The effects of food insecurity reach far beyond isolated incidents of classroom or cafeteria behavior, Love said. She said students’ academic performances are directly affected by a lack of nutrition, which affects their grades the longer the problem persists.

And when students don’t make good grades, their opportunities down the line are limited, thus continuing the cycle of poverty. Trusty currently has a D report card grade from the Arkansas Department of Education, which weighs academic growth, student success, graduation rate, achievement and school quality.

“We’re looking at how a lack of nutrition affects the kids in so many ways,” Love said.

‘I Would Have to Walk’

Families may be strapped for money to pay for food itself, but they also struggle to get that food back home.

Fort Smith residents on average spend 31% of their household income on transportation, according to the National Low Income Housing Coalition. Tidwell in September said money residents spend on transportation could otherwise be spent on food.

An estimated 63% of people who use Fort Smith transit system do so because they have no vehicle. City buses from the beginning of 2019 through October have given more than 173,000 rides, according to records.

Fort Smith buses charge $1.25 for one-way trips and $2.50 for “demand response” — a bus with a higher degree of personal service, said City Transit Director Ken Savage. Savage said a number of service agencies provide vouchers for free transit that the transit system honors. Passengers may also bring three grocery bags or what they can carry onto the buses with them.

A challenge for residents without transportation arises, Savage said, when the buses stop operating. The Fort Smith transit system runs from around 5:30 a.m. to as late as 7 p.m. and doesn’t operate on Sundays, he said.

“Those are some things that we always want to look toward,” Savage said of night transit.

When residents in need of transit can’t take the bus during the off-hours, they pay for a cab service, Tidwell said. This means residents without their own means of transportation sometimes have to use a cab service to get to the grocery store and get to and from their homes.

This reality was on Meyer’s mind last Saturday morning — she said Antioch In The Park provided her “several days worth of food” that she would otherwise have challenges getting, even though she regularly uses the bus system.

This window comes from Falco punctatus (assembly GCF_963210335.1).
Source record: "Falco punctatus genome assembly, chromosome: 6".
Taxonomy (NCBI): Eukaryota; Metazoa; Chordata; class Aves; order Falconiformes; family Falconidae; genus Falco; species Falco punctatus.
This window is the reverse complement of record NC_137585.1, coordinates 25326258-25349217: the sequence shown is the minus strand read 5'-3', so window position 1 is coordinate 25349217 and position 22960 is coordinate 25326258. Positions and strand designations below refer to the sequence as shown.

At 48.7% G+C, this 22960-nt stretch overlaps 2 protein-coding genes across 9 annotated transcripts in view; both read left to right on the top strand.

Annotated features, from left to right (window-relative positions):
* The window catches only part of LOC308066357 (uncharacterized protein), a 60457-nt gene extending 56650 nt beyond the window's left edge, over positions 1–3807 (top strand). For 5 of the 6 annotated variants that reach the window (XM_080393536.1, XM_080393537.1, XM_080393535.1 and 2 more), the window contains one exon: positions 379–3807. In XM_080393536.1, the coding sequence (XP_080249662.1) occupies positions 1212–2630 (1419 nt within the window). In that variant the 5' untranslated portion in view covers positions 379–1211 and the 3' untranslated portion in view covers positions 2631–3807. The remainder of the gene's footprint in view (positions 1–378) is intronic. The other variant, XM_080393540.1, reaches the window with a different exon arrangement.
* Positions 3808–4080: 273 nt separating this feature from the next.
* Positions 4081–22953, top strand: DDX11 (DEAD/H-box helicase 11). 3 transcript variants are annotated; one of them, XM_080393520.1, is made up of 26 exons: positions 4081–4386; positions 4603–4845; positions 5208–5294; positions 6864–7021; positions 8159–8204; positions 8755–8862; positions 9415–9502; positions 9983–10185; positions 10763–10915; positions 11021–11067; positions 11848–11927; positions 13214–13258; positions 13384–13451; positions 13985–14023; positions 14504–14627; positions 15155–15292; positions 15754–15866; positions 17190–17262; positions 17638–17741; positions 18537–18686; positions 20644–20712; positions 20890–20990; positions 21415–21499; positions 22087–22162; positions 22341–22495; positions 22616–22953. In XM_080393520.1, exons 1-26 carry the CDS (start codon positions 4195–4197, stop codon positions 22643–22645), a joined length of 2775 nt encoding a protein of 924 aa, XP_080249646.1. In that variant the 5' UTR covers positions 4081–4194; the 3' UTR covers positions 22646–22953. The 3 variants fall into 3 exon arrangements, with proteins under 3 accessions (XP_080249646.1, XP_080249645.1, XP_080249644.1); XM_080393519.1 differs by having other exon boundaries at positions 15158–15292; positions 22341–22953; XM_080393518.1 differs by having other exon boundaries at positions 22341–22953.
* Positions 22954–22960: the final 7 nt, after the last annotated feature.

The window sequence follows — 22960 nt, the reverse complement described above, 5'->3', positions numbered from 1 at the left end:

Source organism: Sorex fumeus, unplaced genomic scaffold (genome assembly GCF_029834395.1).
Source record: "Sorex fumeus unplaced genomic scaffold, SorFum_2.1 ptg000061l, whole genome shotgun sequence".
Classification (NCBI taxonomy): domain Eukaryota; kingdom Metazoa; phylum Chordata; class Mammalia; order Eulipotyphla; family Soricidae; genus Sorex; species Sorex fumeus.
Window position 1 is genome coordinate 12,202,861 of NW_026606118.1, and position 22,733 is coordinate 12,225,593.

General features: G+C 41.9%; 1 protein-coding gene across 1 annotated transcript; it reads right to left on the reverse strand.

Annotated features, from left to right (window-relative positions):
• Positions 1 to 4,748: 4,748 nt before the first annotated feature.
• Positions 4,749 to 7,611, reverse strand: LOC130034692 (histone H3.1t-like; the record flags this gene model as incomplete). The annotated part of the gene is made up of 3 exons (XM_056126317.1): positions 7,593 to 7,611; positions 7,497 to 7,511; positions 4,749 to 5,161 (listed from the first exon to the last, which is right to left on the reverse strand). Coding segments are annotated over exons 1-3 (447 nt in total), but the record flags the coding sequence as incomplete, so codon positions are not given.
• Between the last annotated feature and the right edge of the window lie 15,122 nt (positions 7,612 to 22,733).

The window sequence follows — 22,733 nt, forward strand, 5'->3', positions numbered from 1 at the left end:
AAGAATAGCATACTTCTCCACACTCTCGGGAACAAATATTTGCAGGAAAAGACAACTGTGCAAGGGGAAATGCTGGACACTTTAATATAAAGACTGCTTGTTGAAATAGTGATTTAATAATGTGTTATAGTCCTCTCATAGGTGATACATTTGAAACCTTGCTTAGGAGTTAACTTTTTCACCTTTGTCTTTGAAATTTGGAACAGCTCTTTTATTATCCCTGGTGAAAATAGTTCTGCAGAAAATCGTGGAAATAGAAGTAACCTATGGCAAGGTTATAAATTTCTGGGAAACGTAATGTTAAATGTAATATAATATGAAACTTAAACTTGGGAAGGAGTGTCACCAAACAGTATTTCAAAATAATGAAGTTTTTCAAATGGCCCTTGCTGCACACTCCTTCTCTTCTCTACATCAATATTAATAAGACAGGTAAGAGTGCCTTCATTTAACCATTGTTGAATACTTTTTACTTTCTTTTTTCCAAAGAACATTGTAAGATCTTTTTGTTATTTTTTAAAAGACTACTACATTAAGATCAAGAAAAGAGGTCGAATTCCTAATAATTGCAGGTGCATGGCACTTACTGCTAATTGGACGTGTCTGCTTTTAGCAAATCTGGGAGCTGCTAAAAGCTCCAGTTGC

I would have to walk — walk, yes, I said that, I walked here this morning, left my house at 5:15 a.m. to walk here to get where I am in line — to the main Antioch food bank or one of the churches that offers food,” she said.

‘It’s Going to Be Above Our Heads’

If there’s one thing city and public schools officials agree on, it’s that change that will help food insecure residents in Fort Smith will have to come from the top.

The city transportation system in 2020 is proposed to have a $596,000 operating budget, which accounts for everyday duties like one-way transit. The operating cost for a 24-hour, seven-day-a-week transit system would constitute an operating budget of more than $1.2 million. This doesn’t account for new vehicles and unexpected costs that could arise with the expansion of the current system.

Savage said city officials are working with First 100 Families Director Karen Phillips to try to pair up Transportation Assistance for Needy Families funds with federal transit funds to create a solution for families who need transit during off-hours. He said they are “in the very early stages” of this project, which he said would be a short-term solution to the transportation issue.

But Savage hopes a long-term solution is eventually sought.

“I don’t like to put out something for short-term solutions. I like to look carefully to see that it’s something that can be put out there and sustained for long-term solutions,” he said.

In the schools, Love said more public awareness is needed in order to prompt the right people to make decisions that help the students. She said the Urban Institute food insecurity study was a start, but that more awareness is needed.

We’re lucky we work in a district where we are passionate about this, but not everybody is, and so I think if changes are going to be made, it’s going to be above our heads,” she said.

And whatever happens at the top, residents who need food will feel it.

“I just don’t know what else to do or say to try to get more people to help other people,” Meyer said.

(c)2019 Times Record (Fort Smith, Ark.)
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McClatchy-Tribune News Service

Learn more about food insecurity nationwide:

Holidays on Food Stamps & Federal SNAP Trends

Learn more about the relationship between wealth and transportation access:

Breaking Down the Relationship Between Transportation and Inequality